I wasn’t sure about expending $30 on a day ticket for Warrnambool’s annual Fun4Kids event, but after being roped into to going with my eight month-old grandson who is beguiled by those colourful owls Hoot and Hootabelle , I have to admit it was a fun experience.
Warrnambool City Council estimates some 20,000 patrons attend Fun4Kids which is a not-for-profit event. The event runs over 7 days, and a day-ticket provides access to performers as well as onsite, interactive entertainment. Issued with an event stamp you can leave and return as you wish, and as some acts appear twice per day if the kids are getting tired you can take them home and return again later.
As an earth-hugging hippy I liked the natural-resource objects at the event, and the things that had been up cycled. The little toddler’s boots made into tactile succulent gardens were a hit with Nanna and grandson, and gave us inspiration for a project when we got home.
I also liked that walk areas are plenty-wide, especially for those with prams and a string of toddlers in tow and juggling full hands. And I appreciated the attendants in abundance, to direct lost Nannas to all the important places (seating, toilets, food and more seating).
We made a bee-line for the room-length giant sandpit just so we could orientate ourselves and it was a hit with children as they can run hell-for-leather and toss things around without doing any damage.
With a little babe-in-arms we went to explore the toddlers play area. It was surprisingly peaceful in such a crowded event. It was a tactile area, with colourful, and natural objects. The hanging gardens were a favorite with my grandson and I liked that there were plenty of hay bales covered with natural, colourful materials for seating.
There were playtables for the kids that had plenty of objects for play, or arts and craft making material. It was the sort of area where kids instantly feel comfortable but with heaps to occupy their minds and hands. And there were plenty of attendants in the area to help with crisis like ours where we forgot to bring the feeding spoon and had a hungry toddler who wasn’t keen to wait.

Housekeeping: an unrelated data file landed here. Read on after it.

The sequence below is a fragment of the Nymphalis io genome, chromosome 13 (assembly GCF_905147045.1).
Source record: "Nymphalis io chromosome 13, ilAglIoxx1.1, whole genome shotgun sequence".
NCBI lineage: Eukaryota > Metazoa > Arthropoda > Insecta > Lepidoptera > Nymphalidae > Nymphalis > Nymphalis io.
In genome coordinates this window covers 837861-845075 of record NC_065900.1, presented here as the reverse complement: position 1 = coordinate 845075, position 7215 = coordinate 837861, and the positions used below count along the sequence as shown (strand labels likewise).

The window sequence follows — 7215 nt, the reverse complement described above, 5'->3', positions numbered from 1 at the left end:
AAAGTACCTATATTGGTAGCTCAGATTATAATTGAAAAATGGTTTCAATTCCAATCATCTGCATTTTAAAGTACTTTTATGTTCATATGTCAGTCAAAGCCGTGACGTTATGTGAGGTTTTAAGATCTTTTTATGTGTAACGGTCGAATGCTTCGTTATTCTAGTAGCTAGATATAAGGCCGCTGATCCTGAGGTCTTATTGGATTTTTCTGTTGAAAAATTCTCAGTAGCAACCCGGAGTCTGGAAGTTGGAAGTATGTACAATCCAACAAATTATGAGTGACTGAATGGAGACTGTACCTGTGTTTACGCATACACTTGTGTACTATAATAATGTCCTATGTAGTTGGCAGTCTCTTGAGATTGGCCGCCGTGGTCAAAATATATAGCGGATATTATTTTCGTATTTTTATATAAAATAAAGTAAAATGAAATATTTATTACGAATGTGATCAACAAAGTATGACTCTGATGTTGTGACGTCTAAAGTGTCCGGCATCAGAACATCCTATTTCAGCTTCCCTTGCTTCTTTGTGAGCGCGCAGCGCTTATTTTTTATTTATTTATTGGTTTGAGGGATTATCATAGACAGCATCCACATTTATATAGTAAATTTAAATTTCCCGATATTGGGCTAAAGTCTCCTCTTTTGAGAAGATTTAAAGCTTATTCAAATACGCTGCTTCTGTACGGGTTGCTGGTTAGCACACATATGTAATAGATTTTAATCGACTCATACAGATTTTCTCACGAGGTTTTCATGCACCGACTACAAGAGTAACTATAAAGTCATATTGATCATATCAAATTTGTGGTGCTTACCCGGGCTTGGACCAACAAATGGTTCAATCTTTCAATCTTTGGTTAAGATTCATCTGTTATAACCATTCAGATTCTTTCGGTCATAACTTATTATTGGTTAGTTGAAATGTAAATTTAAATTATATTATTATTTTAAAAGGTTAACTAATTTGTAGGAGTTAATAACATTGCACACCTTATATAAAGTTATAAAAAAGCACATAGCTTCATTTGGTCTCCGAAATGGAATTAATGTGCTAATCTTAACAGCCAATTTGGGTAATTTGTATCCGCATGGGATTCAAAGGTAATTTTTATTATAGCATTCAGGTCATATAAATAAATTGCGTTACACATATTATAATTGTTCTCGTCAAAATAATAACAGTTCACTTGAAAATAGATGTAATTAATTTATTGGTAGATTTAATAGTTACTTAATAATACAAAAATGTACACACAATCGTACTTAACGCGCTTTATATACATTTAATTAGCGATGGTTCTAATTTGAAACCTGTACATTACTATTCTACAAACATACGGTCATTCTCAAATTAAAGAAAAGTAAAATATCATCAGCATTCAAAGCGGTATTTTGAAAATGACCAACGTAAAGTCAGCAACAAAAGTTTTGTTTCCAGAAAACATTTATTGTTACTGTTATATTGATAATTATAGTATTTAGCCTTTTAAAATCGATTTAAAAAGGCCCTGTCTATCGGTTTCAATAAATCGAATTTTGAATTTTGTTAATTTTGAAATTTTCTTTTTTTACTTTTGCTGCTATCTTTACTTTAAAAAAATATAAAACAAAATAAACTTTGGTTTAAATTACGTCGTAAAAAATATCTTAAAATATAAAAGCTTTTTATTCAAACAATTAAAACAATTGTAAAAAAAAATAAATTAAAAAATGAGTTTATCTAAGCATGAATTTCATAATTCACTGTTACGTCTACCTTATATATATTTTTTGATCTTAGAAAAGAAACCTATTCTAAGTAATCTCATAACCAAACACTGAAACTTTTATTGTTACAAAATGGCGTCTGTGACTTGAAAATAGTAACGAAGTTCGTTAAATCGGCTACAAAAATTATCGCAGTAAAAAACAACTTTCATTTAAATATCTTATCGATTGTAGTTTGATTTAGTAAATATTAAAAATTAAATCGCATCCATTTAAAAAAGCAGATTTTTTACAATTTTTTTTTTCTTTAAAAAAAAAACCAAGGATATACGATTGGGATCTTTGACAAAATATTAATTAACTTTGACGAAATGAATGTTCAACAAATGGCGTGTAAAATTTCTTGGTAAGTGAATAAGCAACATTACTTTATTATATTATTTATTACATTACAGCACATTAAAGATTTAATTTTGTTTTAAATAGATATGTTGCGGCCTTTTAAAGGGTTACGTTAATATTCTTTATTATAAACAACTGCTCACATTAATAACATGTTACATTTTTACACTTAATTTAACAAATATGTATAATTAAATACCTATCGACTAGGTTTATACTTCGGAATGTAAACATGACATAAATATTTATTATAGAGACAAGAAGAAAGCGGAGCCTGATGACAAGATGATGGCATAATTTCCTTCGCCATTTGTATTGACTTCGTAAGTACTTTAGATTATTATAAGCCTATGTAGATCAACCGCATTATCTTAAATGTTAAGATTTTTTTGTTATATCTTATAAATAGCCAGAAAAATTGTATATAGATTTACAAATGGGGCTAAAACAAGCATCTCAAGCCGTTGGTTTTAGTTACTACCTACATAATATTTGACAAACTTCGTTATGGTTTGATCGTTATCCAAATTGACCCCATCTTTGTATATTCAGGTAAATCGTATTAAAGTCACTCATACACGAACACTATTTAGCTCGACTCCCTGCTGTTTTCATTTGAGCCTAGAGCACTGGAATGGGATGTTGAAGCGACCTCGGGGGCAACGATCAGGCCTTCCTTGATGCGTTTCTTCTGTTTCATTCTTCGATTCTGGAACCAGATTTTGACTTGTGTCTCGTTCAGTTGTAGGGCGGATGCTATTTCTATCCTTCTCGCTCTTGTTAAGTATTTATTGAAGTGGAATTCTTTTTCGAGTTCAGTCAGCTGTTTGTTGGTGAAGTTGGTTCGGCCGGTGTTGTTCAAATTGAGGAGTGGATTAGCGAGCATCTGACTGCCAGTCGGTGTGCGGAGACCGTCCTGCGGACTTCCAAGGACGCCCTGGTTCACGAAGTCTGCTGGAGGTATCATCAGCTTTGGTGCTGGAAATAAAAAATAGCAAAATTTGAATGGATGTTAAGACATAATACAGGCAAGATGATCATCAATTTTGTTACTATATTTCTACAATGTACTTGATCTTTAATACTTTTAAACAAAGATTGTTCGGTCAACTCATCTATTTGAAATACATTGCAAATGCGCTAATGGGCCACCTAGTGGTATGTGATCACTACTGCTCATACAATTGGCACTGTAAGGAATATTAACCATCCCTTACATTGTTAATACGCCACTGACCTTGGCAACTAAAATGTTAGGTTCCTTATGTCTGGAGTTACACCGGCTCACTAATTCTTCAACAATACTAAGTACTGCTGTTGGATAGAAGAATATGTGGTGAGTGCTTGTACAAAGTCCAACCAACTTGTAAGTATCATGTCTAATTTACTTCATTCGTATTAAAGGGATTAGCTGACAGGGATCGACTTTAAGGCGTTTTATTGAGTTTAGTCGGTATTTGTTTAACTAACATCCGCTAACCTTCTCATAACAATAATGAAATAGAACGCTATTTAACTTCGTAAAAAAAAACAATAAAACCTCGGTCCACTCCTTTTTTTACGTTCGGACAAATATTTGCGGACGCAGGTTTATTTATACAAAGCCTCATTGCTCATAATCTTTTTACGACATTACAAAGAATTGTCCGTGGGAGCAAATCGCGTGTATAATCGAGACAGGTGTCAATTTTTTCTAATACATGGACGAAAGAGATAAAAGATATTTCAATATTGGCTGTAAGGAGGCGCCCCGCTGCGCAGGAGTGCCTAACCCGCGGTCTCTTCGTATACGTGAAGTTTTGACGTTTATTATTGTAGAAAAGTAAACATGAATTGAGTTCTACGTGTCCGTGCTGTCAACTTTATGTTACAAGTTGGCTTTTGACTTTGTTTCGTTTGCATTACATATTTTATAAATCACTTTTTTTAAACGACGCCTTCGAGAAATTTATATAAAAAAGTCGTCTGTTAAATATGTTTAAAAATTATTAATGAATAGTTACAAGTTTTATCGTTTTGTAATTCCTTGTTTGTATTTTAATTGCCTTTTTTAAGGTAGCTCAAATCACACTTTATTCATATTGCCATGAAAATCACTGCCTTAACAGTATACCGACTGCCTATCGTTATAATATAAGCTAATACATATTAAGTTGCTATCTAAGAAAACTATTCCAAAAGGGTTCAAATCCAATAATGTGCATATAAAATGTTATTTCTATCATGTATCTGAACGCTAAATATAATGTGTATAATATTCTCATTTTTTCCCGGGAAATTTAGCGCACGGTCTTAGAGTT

The animal area seemed a big hit with families, and I liked that children (and Nannas!) were encourage to hold and touch the baby lambs, guinea pigs, chickens and other nursery animals. I gave the whopping big snake a miss, but there were little mice for children to handle, chooks and alpaca’s to visit as well as lizards and other crawlers. I was very impressed with the young attendants who seemed both kind and patient with all the children crowding round.
In the bug-world area there were plenty of interactive opportunities for children who were having fun, but I was happy to give that one a miss. A big plus for me was the Coates-sponsored playroom made up of massive blocks of all shapes which children can use to build with. It was heaving with children who seemed to thoroughly enjoy being buried among the over-sized blocks.
But of course it was Hoot and Hootabelle that was the center of attraction for us, and I was impressed that there was reasonable room for families (and prams) at the well-attended stage area. The glittering disco-lights and massive glowing stars captured my grandson’s attention, till the (slightly loud) but energetic warm-up lass introduced Hoot and Hootabelle. They are so big, so colourful! Children loved every minute of the act and there were little tackers dancing around everywhere.
We didn’t get around much further as my grandson was tired, but there were plenty of food options, though I can’t say if prices were reasonable as we didn’t shop. But I can promise you they had the best ever fairy-floss maker in the bowling arena, where families and friends can have a game of bowls, play the machines or join in star-weaving.
I am not sure about the Scarecrow-dressed attendants who help kids search for lost grown-ups, they are a bit on the freaky side for my personal taste, but hey, everyone has different ideas.
We had a fun day, there was lots we didn’t get to see but I thought it a great experience and the event seems to have matured as the years passed, offering areas of entertainment for kids of all ages.
And its a good time of year to be in Warrnambool. Though it is winter- chilly (dress warmly!) the winds usually hold at bay until the onset of the ‘September Gales’ (which really start in August and go through till the start of summer!). And it was warm enough in Fun4Kids to ditch coats and scarfs. Comfortable shoes are a must. And after the event there is always the chance you will see whales at Logan’s Beach east of Warrnambool’s Lady Bay.